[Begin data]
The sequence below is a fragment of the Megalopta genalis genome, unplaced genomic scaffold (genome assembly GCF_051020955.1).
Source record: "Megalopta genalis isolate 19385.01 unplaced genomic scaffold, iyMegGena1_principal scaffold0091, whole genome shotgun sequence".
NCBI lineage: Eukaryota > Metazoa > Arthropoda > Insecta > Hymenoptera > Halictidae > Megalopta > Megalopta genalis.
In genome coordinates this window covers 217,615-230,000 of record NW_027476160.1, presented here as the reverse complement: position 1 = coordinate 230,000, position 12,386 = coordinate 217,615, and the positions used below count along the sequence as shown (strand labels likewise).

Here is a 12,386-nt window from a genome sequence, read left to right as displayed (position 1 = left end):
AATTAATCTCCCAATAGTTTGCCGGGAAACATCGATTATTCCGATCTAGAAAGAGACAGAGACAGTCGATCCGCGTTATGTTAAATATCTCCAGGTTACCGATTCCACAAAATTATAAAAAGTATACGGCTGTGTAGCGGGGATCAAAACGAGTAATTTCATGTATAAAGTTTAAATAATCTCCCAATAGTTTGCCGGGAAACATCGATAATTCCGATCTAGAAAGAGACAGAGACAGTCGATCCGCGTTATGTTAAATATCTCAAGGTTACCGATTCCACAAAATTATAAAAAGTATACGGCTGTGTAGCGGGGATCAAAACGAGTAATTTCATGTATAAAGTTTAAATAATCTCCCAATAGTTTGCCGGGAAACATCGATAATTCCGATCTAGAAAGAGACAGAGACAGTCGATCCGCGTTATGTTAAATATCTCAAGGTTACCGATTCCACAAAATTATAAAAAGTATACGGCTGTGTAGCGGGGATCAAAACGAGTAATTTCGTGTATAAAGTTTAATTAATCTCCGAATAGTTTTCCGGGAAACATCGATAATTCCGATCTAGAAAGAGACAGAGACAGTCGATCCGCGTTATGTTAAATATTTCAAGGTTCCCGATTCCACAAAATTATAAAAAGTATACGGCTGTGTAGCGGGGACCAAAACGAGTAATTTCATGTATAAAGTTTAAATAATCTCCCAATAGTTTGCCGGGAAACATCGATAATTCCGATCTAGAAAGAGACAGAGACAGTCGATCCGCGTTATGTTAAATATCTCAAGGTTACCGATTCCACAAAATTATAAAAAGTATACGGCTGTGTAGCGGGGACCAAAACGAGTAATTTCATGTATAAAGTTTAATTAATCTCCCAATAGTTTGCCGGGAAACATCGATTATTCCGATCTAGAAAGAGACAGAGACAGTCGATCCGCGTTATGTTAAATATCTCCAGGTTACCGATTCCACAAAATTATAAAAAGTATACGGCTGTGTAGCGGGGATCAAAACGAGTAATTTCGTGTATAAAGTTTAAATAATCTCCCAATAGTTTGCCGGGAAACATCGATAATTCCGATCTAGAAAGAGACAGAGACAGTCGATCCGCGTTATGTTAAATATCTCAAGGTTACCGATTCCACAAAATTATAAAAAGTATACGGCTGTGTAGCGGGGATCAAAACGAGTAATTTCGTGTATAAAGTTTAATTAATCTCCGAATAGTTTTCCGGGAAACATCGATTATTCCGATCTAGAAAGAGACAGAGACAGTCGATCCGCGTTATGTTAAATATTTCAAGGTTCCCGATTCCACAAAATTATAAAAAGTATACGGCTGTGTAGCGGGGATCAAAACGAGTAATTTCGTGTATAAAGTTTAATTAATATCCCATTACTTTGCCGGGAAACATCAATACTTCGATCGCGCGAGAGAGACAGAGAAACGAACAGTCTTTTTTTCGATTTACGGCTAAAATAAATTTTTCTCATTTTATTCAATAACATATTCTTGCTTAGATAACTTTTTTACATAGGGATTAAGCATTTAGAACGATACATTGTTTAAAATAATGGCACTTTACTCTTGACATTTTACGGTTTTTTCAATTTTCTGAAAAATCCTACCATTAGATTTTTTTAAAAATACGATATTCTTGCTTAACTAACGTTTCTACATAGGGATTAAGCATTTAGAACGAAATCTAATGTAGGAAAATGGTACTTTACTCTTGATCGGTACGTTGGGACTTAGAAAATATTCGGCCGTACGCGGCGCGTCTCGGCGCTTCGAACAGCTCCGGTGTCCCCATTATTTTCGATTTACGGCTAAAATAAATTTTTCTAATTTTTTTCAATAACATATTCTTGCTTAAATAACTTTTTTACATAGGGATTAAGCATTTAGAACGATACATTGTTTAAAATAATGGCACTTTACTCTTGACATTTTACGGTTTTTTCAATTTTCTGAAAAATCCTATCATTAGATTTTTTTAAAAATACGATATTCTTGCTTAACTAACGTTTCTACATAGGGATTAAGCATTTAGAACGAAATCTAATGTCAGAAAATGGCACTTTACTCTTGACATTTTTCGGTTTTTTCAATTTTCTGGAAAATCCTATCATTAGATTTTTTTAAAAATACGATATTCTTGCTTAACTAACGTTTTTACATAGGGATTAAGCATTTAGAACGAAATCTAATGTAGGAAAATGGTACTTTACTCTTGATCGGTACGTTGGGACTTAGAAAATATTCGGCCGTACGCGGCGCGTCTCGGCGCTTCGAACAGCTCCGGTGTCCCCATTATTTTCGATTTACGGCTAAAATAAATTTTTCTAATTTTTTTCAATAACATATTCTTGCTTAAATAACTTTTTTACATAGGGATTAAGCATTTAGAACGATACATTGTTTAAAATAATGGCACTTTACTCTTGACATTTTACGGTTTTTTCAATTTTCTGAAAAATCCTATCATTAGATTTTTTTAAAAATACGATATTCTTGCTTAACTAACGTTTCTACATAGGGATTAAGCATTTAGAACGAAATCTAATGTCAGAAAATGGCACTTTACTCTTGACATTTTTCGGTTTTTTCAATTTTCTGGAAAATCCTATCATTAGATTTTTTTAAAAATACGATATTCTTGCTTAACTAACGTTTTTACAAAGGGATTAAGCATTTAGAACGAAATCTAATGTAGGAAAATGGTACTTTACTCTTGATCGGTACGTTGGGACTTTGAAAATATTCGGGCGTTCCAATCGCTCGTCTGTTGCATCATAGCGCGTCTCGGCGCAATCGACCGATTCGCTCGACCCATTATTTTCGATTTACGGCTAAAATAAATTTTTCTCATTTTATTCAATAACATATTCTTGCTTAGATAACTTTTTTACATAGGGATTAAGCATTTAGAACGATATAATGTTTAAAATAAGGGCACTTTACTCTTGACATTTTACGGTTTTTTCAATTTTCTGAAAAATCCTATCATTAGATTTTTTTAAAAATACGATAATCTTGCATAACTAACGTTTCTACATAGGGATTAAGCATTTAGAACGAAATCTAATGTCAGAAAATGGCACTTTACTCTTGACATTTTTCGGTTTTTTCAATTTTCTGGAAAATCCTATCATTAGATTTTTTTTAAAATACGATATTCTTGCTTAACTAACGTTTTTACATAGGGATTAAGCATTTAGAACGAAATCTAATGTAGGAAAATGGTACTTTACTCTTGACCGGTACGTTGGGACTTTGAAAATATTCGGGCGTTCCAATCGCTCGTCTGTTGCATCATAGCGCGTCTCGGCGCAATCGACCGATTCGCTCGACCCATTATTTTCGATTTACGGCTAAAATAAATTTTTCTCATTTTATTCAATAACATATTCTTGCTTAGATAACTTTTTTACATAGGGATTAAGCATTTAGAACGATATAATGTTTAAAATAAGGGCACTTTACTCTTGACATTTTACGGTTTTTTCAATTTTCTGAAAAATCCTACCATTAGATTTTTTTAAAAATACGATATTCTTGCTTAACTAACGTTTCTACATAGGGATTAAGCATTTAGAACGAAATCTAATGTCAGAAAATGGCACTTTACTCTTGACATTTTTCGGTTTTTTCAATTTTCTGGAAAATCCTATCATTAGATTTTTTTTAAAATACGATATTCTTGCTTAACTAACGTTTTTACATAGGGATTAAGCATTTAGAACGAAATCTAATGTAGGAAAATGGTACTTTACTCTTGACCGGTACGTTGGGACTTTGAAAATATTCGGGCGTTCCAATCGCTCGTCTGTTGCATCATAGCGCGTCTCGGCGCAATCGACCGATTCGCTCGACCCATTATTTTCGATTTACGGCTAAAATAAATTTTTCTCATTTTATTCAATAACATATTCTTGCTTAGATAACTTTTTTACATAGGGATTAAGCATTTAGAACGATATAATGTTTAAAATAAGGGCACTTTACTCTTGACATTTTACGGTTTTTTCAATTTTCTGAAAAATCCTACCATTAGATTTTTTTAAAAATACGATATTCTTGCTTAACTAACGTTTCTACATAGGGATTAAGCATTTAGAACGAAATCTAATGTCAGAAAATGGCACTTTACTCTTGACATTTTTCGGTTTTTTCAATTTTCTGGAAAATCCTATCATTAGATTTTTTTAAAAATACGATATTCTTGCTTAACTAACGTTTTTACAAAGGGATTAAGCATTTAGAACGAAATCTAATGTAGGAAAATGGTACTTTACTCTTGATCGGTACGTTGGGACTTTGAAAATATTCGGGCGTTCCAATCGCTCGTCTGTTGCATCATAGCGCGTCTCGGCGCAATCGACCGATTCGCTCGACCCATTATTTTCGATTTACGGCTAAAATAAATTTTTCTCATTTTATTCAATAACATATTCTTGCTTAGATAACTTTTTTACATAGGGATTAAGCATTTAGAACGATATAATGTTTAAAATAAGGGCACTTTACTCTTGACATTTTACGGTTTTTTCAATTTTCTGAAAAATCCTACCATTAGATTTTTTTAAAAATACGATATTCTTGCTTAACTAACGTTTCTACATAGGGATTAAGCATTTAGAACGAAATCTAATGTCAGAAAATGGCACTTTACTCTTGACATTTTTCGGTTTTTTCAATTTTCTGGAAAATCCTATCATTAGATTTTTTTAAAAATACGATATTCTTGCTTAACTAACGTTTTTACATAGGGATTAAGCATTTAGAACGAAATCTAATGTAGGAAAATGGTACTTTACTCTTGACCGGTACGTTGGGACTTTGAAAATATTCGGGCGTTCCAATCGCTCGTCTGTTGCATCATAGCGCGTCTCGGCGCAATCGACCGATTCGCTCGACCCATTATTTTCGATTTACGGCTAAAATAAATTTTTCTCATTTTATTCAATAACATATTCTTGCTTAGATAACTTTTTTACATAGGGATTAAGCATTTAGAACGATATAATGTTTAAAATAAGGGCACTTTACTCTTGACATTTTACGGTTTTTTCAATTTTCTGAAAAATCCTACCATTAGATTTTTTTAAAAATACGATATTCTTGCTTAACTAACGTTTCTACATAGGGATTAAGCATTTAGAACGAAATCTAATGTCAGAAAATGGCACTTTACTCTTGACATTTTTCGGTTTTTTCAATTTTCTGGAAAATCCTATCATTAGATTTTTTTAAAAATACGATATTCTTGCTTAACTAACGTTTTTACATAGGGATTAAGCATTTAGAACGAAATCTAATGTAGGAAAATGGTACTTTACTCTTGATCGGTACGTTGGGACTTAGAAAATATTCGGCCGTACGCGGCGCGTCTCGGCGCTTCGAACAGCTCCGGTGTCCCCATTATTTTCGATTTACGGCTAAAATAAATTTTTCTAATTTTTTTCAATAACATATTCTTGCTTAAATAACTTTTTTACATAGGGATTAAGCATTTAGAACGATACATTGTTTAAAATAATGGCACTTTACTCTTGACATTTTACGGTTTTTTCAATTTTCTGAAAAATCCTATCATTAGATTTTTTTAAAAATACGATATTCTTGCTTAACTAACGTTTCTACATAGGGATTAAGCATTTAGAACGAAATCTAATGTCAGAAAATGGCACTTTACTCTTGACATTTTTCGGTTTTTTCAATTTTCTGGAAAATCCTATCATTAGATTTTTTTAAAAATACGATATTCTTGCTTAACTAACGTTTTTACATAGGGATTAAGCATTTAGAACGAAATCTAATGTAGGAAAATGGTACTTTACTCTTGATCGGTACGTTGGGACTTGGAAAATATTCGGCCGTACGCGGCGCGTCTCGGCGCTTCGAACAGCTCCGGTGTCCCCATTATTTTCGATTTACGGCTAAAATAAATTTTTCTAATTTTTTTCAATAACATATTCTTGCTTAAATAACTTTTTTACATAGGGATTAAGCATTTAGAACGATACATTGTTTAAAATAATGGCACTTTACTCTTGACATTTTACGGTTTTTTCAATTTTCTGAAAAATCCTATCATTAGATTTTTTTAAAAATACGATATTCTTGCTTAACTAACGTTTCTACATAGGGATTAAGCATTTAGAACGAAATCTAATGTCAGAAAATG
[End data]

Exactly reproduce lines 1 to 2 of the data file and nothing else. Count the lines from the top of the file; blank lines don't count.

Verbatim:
The sequence below is a fragment of the Megalopta genalis genome, unplaced genomic scaffold (genome assembly GCF_051020955.1).
Source record: "Megalopta genalis isolate 19385.01 unplaced genomic scaffold, iyMegGena1_principal scaffold0091, whole genome shotgun sequence".